Calluses often form on the elbows of large dogs. Although the callus is unsightly, it is not usually serious. However, if not treated the callus may become sore and infected. Lucky, my aging dog, has had calluses for several years. This summer her left elbow became much worse. When I noticed her constant licking, I found that the skin had cracked and was bleeding. After overcoming several problems, we finally have healed her elbow callus.
Our Vet’s Recommendations
After reassuring us that our dog’s elbow callus was not infected, our vet advised that the dog must no longer lie on a hard surface. Pet Education recommends that your dog sleep on a cushion, as the callus will not heal as long as it is constantly irritated by pressure from a hard surface. That means that Lucky should only sleep on a soft cushioned surface. The vet gave us an ointment to apply, hoping to soften the skin and help it heal. In order to keep the ointment on the skin and not on the living room carpet, we needed to keep the area covered.
Our Problems With the Treatment
Our dog has a soft cushioned bed. She sleeps on the bare floor beside it. We live in the desert and she loves to lie on the hard sandy dirt or on the bare floor of the deck. We did apply the recommended ointment until it was gone. Within five minutes of application, she licked it off. In order to cover the area, we needed an extensive bandage with tape, which stuck to her hair. It only took her a few minutes to chew the bandage away. Her sore elbow callus continued to get worse.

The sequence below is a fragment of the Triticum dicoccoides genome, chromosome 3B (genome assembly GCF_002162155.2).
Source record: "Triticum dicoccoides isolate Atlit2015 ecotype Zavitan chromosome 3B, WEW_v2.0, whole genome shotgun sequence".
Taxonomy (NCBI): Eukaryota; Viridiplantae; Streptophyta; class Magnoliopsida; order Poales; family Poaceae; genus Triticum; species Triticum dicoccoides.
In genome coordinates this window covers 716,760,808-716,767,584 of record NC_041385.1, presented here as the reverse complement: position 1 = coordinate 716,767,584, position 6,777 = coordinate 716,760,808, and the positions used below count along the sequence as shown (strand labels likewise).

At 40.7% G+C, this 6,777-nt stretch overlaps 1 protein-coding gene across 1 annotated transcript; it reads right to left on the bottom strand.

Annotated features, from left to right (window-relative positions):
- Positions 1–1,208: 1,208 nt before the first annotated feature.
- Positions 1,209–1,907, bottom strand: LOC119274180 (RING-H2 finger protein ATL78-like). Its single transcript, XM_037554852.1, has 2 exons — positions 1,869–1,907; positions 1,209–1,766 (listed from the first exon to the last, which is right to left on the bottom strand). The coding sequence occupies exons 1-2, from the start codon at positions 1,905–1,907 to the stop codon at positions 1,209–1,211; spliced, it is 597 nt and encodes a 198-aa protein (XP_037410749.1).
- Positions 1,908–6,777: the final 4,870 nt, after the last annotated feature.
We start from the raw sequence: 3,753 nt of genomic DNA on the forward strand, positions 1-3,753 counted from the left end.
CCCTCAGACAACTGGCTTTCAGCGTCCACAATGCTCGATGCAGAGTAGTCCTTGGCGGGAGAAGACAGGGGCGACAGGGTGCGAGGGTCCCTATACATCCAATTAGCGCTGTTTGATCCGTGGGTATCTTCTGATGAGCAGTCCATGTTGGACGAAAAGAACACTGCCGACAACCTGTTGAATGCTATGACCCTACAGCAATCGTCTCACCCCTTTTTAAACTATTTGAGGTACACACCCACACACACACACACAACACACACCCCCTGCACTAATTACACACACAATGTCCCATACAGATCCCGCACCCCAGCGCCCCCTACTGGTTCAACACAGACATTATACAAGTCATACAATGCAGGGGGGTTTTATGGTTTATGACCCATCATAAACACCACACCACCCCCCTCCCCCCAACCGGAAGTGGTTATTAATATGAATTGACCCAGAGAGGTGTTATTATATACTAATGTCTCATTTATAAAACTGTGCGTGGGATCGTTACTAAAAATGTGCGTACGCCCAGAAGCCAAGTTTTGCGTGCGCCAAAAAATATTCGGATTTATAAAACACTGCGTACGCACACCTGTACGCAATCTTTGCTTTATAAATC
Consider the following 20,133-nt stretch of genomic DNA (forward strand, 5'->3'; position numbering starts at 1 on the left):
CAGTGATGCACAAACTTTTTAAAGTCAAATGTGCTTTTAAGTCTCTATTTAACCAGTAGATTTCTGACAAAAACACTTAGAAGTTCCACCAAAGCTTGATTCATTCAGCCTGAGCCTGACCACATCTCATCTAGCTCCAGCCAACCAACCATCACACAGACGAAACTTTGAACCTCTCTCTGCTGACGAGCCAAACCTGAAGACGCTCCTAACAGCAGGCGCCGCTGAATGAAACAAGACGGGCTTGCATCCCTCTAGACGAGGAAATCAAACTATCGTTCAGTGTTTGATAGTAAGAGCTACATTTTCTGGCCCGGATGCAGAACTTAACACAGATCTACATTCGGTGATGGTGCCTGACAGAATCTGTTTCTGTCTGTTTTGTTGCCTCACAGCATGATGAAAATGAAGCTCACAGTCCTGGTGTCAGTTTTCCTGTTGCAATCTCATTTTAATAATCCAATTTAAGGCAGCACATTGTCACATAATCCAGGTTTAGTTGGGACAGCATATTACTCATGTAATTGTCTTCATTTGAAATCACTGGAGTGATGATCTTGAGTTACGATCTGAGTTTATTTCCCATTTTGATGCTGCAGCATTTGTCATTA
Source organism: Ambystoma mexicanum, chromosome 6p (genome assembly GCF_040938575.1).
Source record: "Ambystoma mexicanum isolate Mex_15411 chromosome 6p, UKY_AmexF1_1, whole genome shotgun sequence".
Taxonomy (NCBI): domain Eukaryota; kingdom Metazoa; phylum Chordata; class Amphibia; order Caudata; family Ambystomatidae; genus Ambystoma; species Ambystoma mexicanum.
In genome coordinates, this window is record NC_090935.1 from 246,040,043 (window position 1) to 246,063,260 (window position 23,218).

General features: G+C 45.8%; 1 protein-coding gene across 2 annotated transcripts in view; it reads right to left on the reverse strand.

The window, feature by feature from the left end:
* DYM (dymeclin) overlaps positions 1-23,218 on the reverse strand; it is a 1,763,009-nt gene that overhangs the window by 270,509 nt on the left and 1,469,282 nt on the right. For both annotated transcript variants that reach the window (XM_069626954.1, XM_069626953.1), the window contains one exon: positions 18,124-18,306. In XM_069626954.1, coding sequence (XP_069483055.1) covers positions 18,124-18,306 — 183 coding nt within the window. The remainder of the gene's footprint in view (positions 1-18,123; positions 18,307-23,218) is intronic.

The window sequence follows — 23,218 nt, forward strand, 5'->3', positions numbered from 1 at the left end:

I purchased a package of baby socks, a box of soft thick sterile pads, and a can of Bag Balm. After allowing her to inspect each, we massaged a generous amount of Bag Balm into the callused area. We then covered it with a sterile pad, cut to fit. I cut the toe off the baby sock and slid it up over her sore elbow. It worked. The Bag Balm did not sting or irritate her. The sock was not tight and did not bind or stick to her fur. She can lay on the hard floor or the dirt outside and her elbow is still padded. Over a few hours, it does slide down, so we need to pull it back up a few times a day. Lucky does not seem to mind it at all. She does not chew or lick at it. She wears her sock several hours each day. When we walk and when she plays, we take it off, an easy matter of sliding it down over her foot.
Within three days, the bleeding crack had healed. After a week, the callus was softer and hair began to reappear. It took several weeks for the callus to heal, and we still watch it. Callused elbows on a dog can become a serious problem. If the elbow becomes infected or does not heal within a few weeks, see your veterinarian.